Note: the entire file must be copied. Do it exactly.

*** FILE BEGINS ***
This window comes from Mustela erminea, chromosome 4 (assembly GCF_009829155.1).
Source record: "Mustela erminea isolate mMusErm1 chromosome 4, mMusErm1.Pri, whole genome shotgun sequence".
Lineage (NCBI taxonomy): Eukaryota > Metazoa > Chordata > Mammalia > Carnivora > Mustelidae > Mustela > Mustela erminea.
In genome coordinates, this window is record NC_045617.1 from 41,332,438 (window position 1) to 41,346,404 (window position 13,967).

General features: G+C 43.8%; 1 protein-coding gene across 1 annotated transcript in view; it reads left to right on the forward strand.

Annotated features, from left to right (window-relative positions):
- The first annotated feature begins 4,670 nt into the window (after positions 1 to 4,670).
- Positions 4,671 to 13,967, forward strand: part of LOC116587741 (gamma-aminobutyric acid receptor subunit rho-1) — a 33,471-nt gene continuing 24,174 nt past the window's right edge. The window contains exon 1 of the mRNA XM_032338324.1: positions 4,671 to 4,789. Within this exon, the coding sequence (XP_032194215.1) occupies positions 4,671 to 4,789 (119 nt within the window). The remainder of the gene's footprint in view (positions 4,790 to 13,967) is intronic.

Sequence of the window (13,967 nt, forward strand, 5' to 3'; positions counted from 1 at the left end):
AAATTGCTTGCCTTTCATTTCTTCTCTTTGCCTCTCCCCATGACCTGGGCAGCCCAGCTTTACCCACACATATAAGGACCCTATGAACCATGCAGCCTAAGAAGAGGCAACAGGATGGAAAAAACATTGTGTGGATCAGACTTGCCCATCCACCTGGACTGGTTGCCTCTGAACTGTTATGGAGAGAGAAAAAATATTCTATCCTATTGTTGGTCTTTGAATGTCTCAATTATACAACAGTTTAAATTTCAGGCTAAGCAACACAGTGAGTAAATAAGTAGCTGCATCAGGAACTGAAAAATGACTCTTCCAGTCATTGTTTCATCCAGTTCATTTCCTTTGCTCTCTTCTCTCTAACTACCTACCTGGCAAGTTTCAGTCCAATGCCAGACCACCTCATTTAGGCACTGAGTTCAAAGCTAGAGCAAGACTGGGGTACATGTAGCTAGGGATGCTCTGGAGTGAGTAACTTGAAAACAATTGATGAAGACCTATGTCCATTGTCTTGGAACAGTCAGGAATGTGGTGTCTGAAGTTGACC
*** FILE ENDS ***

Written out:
This window comes from Mustela erminea, chromosome 4 (assembly GCF_009829155.1).
Source record: "Mustela erminea isolate mMusErm1 chromosome 4, mMusErm1.Pri, whole genome shotgun sequence".
Lineage (NCBI taxonomy): Eukaryota > Metazoa > Chordata > Mammalia > Carnivora > Mustelidae > Mustela > Mustela erminea.
In genome coordinates, this window is record NC_045617.1 from 41,332,438 (window position 1) to 41,346,404 (window position 13,967).

General features: G+C 43.8%; 1 protein-coding gene across 1 annotated transcript in view; it reads left to right on the forward strand.

Annotated features, from left to right (window-relative positions):
- The first annotated feature begins 4,670 nt into the window (after positions 1 to 4,670).
- Positions 4,671 to 13,967, forward strand: part of LOC116587741 (gamma-aminobutyric acid receptor subunit rho-1) — a 33,471-nt gene continuing 24,174 nt past the window's right edge. The window contains exon 1 of the mRNA XM_032338324.1: positions 4,671 to 4,789. Within this exon, the coding sequence (XP_032194215.1) occupies positions 4,671 to 4,789 (119 nt within the window). The remainder of the gene's footprint in view (positions 4,790 to 13,967) is intronic.

Sequence of the window (13,967 nt, forward strand, 5' to 3'; positions counted from 1 at the left end):
AAATTGCTTGCCTTTCATTTCTTCTCTTTGCCTCTCCCCATGACCTGGGCAGCCCAGCTTTACCCACACATATAAGGACCCTATGAACCATGCAGCCTAAGAAGAGGCAACAGGATGGAAAAAACATTGTGTGGATCAGACTTGCCCATCCACCTGGACTGGTTGCCTCTGAACTGTTATGGAGAGAGAAAAAATATTCTATCCTATTGTTGGTCTTTGAATGTCTCAATTATACAACAGTTTAAATTTCAGGCTAAGCAACACAGTGAGTAAATAAGTAGCTGCATCAGGAACTGAAAAATGACTCTTCCAGTCATTGTTTCATCCAGTTCATTTCCTTTGCTCTCTTCTCTCTAACTACCTACCTGGCAAGTTTCAGTCCAATGCCAGACCACCTCATTTAGGCACTGAGTTCAAAGCTAGAGCAAGACTGGGGTACATGTAGCTAGGGATGCTCTGGAGTGAGTAACTTGAAAACAATTGATGAAGACCTATGTCCATTGTCTTGGAACAGTCAGGAATGTGGTGTCTGAAGTTGACC